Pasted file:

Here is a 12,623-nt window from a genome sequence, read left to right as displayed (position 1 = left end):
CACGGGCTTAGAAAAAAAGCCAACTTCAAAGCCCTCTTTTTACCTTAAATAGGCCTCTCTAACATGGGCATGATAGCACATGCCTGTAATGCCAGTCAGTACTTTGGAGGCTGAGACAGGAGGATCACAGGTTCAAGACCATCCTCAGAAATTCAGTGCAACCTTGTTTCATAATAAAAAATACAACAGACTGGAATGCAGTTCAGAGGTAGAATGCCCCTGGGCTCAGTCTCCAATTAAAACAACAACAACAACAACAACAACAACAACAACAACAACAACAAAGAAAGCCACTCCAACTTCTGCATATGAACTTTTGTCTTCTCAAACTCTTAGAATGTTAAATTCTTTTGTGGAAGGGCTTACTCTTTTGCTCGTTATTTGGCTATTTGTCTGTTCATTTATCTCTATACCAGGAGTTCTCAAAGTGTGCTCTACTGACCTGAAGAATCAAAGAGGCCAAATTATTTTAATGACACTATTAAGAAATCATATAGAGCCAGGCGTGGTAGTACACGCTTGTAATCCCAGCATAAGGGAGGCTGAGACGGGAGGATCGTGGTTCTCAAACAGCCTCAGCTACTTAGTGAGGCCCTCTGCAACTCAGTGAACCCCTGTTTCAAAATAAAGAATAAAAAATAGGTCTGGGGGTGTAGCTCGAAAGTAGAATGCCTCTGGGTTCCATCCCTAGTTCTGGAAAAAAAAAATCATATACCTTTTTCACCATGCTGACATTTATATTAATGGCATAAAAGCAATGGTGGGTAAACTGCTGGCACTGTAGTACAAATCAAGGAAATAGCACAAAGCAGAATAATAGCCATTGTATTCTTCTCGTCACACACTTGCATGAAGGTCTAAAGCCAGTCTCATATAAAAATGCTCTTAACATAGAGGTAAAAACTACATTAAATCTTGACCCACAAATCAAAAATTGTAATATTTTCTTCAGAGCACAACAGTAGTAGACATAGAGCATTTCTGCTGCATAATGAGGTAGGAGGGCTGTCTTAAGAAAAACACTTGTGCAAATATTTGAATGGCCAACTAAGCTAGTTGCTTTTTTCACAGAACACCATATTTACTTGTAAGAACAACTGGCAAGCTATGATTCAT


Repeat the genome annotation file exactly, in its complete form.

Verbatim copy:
Here is a 12,623-nt window from a genome sequence, read left to right as displayed (position 1 = left end):
CACGGGCTTAGAAAAAAAGCCAACTTCAAAGCCCTCTTTTTACCTTAAATAGGCCTCTCTAACATGGGCATGATAGCACATGCCTGTAATGCCAGTCAGTACTTTGGAGGCTGAGACAGGAGGATCACAGGTTCAAGACCATCCTCAGAAATTCAGTGCAACCTTGTTTCATAATAAAAAATACAACAGACTGGAATGCAGTTCAGAGGTAGAATGCCCCTGGGCTCAGTCTCCAATTAAAACAACAACAACAACAACAACAACAACAACAACAACAACAACAAAGAAAGCCACTCCAACTTCTGCATATGAACTTTTGTCTTCTCAAACTCTTAGAATGTTAAATTCTTTTGTGGAAGGGCTTACTCTTTTGCTCGTTATTTGGCTATTTGTCTGTTCATTTATCTCTATACCAGGAGTTCTCAAAGTGTGCTCTACTGACCTGAAGAATCAAAGAGGCCAAATTATTTTAATGACACTATTAAGAAATCATATAGAGCCAGGCGTGGTAGTACACGCTTGTAATCCCAGCATAAGGGAGGCTGAGACGGGAGGATCGTGGTTCTCAAACAGCCTCAGCTACTTAGTGAGGCCCTCTGCAACTCAGTGAACCCCTGTTTCAAAATAAAGAATAAAAAATAGGTCTGGGGGTGTAGCTCGAAAGTAGAATGCCTCTGGGTTCCATCCCTAGTTCTGGAAAAAAAAAATCATATACCTTTTTCACCATGCTGACATTTATATTAATGGCATAAAAGCAATGGTGGGTAAACTGCTGGCACTGTAGTACAAATCAAGGAAATAGCACAAAGCAGAATAATAGCCATTGTATTCTTCTCGTCACACACTTGCATGAAGGTCTAAAGCCAGTCTCATATAAAAATGCTCTTAACATAGAGGTAAAAACTACATTAAATCTTGACCCACAAATCAAAAATTGTAATATTTTCTTCAGAGCACAACAGTAGTAGACATAGAGCATTTCTGCTGCATAATGAGGTAGGAGGGCTGTCTTAAGAAAAACACTTGTGCAAATATTTGAATGGCCAACTAAGCTAGTTGCTTTTTTCACAGAACACCATATTTACTTGTAAGAACAACTGGCAAGCTATGATTCAT